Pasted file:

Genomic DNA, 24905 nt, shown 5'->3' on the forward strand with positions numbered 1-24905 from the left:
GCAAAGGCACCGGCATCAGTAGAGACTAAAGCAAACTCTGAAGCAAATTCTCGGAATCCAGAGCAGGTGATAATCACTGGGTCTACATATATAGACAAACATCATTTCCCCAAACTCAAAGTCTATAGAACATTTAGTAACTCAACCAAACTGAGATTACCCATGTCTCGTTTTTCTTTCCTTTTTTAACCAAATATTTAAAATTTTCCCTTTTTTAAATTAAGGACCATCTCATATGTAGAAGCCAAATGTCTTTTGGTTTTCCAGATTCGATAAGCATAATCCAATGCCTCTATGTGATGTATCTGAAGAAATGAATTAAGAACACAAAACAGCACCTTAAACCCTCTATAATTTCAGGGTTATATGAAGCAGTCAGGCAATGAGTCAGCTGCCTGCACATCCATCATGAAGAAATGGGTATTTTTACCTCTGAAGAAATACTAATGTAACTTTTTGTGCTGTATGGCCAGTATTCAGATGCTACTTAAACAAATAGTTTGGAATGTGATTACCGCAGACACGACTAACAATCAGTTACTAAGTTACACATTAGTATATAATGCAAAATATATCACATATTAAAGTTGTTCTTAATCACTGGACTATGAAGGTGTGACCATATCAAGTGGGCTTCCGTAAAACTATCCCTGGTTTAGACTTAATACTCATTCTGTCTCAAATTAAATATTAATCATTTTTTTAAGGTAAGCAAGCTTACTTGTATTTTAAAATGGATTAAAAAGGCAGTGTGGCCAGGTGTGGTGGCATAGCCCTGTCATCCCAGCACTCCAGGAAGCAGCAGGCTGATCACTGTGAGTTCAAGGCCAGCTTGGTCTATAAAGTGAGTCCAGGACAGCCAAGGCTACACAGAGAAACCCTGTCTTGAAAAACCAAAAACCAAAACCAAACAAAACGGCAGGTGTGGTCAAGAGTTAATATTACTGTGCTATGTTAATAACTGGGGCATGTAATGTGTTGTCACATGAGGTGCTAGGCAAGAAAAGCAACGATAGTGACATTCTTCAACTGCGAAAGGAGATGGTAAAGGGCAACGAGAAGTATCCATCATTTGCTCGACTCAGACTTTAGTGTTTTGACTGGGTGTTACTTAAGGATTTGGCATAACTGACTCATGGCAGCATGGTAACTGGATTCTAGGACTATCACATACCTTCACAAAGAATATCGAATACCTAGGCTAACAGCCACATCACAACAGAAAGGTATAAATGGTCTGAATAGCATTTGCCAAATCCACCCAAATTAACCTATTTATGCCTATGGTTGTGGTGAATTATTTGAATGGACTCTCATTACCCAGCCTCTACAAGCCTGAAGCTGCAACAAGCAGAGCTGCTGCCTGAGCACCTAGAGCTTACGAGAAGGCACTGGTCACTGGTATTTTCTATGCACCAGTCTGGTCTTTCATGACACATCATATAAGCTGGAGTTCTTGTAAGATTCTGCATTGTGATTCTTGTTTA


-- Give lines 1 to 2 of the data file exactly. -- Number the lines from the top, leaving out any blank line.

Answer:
Genomic DNA, 24905 nt, shown 5'->3' on the forward strand with positions numbered 1-24905 from the left:
GCAAAGGCACCGGCATCAGTAGAGACTAAAGCAAACTCTGAAGCAAATTCTCGGAATCCAGAGCAGGTGATAATCACTGGGTCTACATATATAGACAAACATCATTTCCCCAAACTCAAAGTCTATAGAACATTTAGTAACTCAACCAAACTGAGATTACCCATGTCTCGTTTTTCTTTCCTTTTTTAACCAAATATTTAAAATTTTCCCTTTTTTAAATTAAGGACCATCTCATATGTAGAAGCCAAATGTCTTTTGGTTTTCCAGATTCGATAAGCATAATCCAATGCCTCTATGTGATGTATCTGAAGAAATGAATTAAGAACACAAAACAGCACCTTAAACCCTCTATAATTTCAGGGTTATATGAAGCAGTCAGGCAATGAGTCAGCTGCCTGCACATCCATCATGAAGAAATGGGTATTTTTACCTCTGAAGAAATACTAATGTAACTTTTTGTGCTGTATGGCCAGTATTCAGATGCTACTTAAACAAATAGTTTGGAATGTGATTACCGCAGACACGACTAACAATCAGTTACTAAGTTACACATTAGTATATAATGCAAAATATATCACATATTAAAGTTGTTCTTAATCACTGGACTATGAAGGTGTGACCATATCAAGTGGGCTTCCGTAAAACTATCCCTGGTTTAGACTTAATACTCATTCTGTCTCAAATTAAATATTAATCATTTTTTTAAGGTAAGCAAGCTTACTTGTATTTTAAAATGGATTAAAAAGGCAGTGTGGCCAGGTGTGGTGGCATAGCCCTGTCATCCCAGCACTCCAGGAAGCAGCAGGCTGATCACTGTGAGTTCAAGGCCAGCTTGGTCTATAAAGTGAGTCCAGGACAGCCAAGGCTACACAGAGAAACCCTGTCTTGAAAAACCAAAAACCAAAACCAAACAAAACGGCAGGTGTGGTCAAGAGTTAATATTACTGTGCTATGTTAATAACTGGGGCATGTAATGTGTTGTCACATGAGGTGCTAGGCAAGAAAAGCAACGATAGTGACATTCTTCAACTGCGAAAGGAGATGGTAAAGGGCAACGAGAAGTATCCATCATTTGCTCGACTCAGACTTTAGTGTTTTGACTGGGTGTTACTTAAGGATTTGGCATAACTGACTCATGGCAGCATGGTAACTGGATTCTAGGACTATCACATACCTTCACAAAGAATATCGAATACCTAGGCTAACAGCCACATCACAACAGAAAGGTATAAATGGTCTGAATAGCATTTGCCAAATCCACCCAAATTAACCTATTTATGCCTATGGTTGTGGTGAATTATTTGAATGGACTCTCATTACCCAGCCTCTACAAGCCTGAAGCTGCAACAAGCAGAGCTGCTGCCTGAGCACCTAGAGCTTACGAGAAGGCACTGGTCACTGGTATTTTCTATGCACCAGTCTGGTCTTTCATGACACATCATATAAGCTGGAGTTCTTGTAAGATTCTGCATTGTGATTCTTGTTTA